An attractive, sweeping and carefully-rendered 1886 bird’s-eye view of the town of Peterborough, New Hampshire as seen from the east, with Mount Monadnock towering in the background, by one of the most prolific American viewmakers of the 19th century.
First settled by Europeans in 1749 and incorporated in 1760 by Governor Benning Wentworth, Peterborough was well placed to embrace the Industrial Revolution. The Contocook River, which flows north and empties into the Merrimack, provided many promising sites for siting mills and factories. Already by 1810 the first cotton factory was established, and by the 1880s, when this view was made, there were at least three textile mills; factories making furniture, shoes, thermometers, trusses, carriages &c. That said, rail service in the form of the Monadnock Railroad did not reach the town until 1871, which must placed a real constraint on growth. The population expanded only slowly, from 1333 in 1800 to 2507 in 1890.
This bird’s-eye view by Lucien Burleigh captures the town as seen from the east in Summer or early Fall, while Peterborough’s trees were fully leafed out. Four insets depict South Peterboro, West Peterboro, and two outlying factories along the Contocook, while a legend identifies churches, public buildings, factories and other businesses. It appears that artist Burleigh has attempted to depict every structure—even every door and window—with great thoroughness. The overall impression is of a dynamic little manufacturing town, with the Contoocook River powering numerous substantial factories manufacturing a wide range of goods, with ready access to markets provided by the Monadnock Railroad (at the time controlled by the Boston & Maine), which is visible in the foreground following the river.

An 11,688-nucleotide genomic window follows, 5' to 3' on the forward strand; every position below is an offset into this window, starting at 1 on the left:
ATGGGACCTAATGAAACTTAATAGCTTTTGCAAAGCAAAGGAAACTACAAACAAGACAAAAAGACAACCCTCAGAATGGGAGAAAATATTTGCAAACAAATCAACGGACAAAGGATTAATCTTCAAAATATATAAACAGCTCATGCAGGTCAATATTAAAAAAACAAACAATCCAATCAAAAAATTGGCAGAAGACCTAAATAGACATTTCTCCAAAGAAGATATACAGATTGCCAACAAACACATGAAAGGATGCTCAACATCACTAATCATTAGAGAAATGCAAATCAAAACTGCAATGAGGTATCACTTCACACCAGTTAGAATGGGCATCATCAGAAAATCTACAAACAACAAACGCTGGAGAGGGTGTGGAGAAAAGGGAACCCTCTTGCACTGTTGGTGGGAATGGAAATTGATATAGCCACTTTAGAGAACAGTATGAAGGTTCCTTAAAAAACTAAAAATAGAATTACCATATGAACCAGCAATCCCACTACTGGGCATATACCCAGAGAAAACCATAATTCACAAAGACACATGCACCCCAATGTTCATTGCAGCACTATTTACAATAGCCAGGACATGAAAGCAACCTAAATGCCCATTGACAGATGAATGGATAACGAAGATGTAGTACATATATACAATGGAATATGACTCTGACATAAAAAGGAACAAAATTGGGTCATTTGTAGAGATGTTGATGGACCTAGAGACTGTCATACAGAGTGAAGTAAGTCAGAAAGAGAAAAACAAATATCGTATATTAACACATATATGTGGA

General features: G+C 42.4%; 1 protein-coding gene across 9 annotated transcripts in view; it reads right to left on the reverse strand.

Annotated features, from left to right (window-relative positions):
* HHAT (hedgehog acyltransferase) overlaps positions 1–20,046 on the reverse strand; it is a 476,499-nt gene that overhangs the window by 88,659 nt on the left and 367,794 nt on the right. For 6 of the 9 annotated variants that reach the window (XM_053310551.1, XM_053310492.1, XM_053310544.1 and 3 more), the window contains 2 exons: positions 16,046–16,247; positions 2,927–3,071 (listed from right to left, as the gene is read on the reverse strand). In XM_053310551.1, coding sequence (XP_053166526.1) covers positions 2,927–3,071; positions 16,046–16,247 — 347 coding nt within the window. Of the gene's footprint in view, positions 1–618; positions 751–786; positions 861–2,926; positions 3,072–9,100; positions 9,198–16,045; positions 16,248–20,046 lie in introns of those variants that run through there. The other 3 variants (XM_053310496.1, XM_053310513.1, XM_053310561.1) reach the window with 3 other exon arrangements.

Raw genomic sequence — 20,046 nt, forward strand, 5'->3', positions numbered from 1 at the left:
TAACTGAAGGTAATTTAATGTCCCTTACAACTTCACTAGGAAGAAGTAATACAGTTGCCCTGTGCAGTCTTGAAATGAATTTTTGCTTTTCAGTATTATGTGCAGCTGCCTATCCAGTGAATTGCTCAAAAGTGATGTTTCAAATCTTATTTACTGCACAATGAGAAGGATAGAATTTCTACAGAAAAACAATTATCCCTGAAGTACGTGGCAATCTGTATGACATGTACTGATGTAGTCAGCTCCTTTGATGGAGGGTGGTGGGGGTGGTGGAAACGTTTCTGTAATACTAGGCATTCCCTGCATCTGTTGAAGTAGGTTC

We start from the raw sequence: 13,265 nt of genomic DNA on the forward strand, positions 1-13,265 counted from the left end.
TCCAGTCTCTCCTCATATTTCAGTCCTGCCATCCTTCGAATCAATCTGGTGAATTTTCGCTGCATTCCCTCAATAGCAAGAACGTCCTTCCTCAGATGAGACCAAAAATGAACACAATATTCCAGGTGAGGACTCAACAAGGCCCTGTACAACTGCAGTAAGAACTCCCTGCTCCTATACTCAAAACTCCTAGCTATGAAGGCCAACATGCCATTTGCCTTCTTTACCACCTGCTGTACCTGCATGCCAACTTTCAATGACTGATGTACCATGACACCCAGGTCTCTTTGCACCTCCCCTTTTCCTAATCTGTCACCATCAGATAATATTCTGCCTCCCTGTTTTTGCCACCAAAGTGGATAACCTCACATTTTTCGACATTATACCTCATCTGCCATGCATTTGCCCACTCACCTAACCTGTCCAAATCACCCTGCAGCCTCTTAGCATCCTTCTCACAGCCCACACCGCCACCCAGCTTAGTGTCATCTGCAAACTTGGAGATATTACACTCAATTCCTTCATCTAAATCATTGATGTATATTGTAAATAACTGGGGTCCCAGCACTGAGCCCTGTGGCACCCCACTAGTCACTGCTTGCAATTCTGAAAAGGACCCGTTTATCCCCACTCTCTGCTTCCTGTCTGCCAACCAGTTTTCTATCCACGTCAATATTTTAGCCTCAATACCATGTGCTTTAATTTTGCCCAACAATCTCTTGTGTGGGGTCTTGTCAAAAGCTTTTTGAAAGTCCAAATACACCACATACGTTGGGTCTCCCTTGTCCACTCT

Artist, lithographer and publisher Lucien Rinaldo Burleigh (1853-1923) obtained a B.S. in civil engineering from the Worcester County Free Institute of Industrial Science (now Worcester Polytechnic). He graduated in 1875, in the midst of economic depression, and perhaps due to lack of opportunities for engineers he walked away from his training and instead “secured employment with a Milwaukee lithographing company, for whom he made bird’s eye view pencil sketches of villages and the smaller cities, to be copied on stone and printed.” (from an obituary of Burleigh, quoted by Reps on p. 168) He went on to have an extremely prolific career and according to Reps between 1882 and 1899 was involved as artist, lithographer and/or publisher in the production of no fewer than 228 bird’s-eye views, primarily of small cities and towns in New York and New England.
The late John Reps, pre-eminent scholar of American bird’s-eye views, praises Burleigh’s work for “document[ing] the appearance of pattern of small-town New York and New England with a clarity and thoroughness unsurpassed by any other viewmaker.” Burleigh’s characteristic thoroughness, perhaps the result of his training as an engineer, is very much in evidence on this view of Peterborough: Every building is carefully rendered, as for example the Coffin Shoe Factory at the foot of Main Street, and great care taken to differentiate the foliage on the many trees lining the streets of the town.
In all, a fine, detailed and very rare rendering of this important southern New Hampshire town.
Cobb, New Hampshire Maps to 1900, #413 (Library of Congress and New York Public Library). Reps, Views and Viewmakers of Urban America, #2259 (Boston Public, Library of Congress, New Hampshire Historical Society, Peterborough Historical Society). OCLC 5451230, together giving holdings at Boston Public, Library of Congress and Penn State as of Sept. 2022. Background on Burleigh from Reps, Views and Viewmakers, pp. 167-170.